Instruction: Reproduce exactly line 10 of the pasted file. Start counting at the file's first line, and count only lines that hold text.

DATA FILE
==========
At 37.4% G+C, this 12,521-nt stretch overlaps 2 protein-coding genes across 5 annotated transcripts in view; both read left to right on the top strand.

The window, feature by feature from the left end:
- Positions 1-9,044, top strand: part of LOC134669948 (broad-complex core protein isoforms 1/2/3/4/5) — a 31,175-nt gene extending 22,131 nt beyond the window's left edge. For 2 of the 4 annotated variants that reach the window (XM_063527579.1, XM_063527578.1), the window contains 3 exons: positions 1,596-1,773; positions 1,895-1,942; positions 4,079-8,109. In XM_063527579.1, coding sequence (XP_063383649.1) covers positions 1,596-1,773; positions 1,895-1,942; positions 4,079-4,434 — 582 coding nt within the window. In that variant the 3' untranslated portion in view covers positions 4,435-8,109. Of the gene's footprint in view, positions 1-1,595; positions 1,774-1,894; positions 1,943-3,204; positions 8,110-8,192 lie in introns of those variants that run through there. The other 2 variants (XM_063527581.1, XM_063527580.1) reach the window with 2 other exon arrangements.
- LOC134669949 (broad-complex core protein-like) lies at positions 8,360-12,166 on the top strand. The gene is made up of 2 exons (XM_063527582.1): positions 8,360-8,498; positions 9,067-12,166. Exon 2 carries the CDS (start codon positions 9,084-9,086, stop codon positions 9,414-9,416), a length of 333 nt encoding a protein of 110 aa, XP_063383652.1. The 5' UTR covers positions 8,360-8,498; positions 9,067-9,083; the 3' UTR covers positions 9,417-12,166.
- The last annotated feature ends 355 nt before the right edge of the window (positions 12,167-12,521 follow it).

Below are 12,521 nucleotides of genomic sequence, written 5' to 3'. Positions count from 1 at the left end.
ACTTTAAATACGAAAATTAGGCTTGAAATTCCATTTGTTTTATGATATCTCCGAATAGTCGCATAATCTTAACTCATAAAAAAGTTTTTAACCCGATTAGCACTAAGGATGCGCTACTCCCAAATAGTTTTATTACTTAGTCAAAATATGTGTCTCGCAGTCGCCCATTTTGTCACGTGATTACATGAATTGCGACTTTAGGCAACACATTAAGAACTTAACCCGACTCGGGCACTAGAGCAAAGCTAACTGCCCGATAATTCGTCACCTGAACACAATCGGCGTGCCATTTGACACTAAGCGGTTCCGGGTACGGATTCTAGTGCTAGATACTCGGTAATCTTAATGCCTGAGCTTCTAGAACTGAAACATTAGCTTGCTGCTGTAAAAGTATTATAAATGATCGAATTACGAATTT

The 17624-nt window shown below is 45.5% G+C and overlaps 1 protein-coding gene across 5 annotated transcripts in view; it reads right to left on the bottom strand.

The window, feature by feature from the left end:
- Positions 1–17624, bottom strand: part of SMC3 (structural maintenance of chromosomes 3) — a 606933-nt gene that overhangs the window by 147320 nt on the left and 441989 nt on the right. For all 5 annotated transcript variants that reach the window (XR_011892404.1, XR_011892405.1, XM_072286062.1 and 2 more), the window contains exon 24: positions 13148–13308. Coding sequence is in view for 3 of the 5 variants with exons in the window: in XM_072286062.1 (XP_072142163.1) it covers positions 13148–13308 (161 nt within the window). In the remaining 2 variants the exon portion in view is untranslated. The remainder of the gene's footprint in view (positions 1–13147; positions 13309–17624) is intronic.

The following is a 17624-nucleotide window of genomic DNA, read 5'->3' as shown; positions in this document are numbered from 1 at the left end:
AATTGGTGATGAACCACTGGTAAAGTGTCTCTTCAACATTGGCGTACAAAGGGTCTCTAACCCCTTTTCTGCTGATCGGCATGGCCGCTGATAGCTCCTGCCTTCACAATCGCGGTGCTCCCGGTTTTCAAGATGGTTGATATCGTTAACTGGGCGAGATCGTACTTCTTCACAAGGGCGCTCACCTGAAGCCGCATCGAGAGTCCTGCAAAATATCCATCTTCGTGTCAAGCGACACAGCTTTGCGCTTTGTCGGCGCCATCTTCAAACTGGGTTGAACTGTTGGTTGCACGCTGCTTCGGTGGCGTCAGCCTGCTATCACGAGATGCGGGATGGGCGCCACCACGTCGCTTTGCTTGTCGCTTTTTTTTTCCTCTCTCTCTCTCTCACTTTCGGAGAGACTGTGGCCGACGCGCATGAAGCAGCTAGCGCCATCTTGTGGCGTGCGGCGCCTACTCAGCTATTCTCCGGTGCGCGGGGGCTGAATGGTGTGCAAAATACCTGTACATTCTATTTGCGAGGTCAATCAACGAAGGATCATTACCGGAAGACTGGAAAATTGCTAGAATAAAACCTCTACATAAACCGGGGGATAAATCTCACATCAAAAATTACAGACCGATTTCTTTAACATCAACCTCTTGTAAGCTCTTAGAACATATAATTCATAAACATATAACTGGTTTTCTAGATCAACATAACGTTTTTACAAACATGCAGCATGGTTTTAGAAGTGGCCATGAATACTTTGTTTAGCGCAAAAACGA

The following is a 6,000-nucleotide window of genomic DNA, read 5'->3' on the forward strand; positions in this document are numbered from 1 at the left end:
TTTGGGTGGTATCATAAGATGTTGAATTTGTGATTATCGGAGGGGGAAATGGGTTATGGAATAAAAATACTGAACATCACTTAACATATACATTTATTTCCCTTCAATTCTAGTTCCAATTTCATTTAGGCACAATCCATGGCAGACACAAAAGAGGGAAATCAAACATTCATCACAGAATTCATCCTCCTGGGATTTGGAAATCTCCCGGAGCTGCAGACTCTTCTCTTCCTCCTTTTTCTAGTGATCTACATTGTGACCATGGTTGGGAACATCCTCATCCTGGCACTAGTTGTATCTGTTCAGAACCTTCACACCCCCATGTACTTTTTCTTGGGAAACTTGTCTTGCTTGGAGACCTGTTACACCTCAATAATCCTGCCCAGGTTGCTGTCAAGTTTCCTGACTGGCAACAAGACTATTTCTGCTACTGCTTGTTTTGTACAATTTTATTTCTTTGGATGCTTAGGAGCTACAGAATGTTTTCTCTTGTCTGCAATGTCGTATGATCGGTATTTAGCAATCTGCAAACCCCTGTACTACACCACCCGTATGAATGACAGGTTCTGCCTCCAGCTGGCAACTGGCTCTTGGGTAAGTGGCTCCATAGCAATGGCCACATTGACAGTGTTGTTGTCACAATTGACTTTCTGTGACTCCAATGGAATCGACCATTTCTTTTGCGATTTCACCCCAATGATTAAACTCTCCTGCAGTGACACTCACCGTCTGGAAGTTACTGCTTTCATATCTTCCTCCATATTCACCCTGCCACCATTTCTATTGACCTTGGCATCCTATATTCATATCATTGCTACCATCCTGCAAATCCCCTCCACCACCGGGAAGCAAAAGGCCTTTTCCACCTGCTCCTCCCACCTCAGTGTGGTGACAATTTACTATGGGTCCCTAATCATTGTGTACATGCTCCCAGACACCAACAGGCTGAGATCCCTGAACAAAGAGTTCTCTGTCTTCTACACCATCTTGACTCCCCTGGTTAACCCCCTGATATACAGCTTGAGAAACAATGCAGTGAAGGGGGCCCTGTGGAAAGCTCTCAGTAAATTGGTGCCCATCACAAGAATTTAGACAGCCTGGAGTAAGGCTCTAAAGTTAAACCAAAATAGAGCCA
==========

- Positions 1–17624, bottom strand: part of SMC3 (structural maintenance of chromosomes 3) — a 606933-nt gene that overhangs the window by 147320 nt on the left and 441989 nt on the right. For all 5 annotated transcript variants that reach the window (XR_011892404.1, XR_011892405.1, XM_072286062.1 and 2 more), the window contains exon 24: positions 13148–13308. Coding sequence is in view for 3 of the 5 variants with exons in the window: in XM_072286062.1 (XP_072142163.1) it covers positions 13148–13308 (161 nt within the window). In the remaining 2 variants the exon portion in view is untranslated. The remainder of the gene's footprint in view (positions 1–13147; positions 13309–17624) is intronic.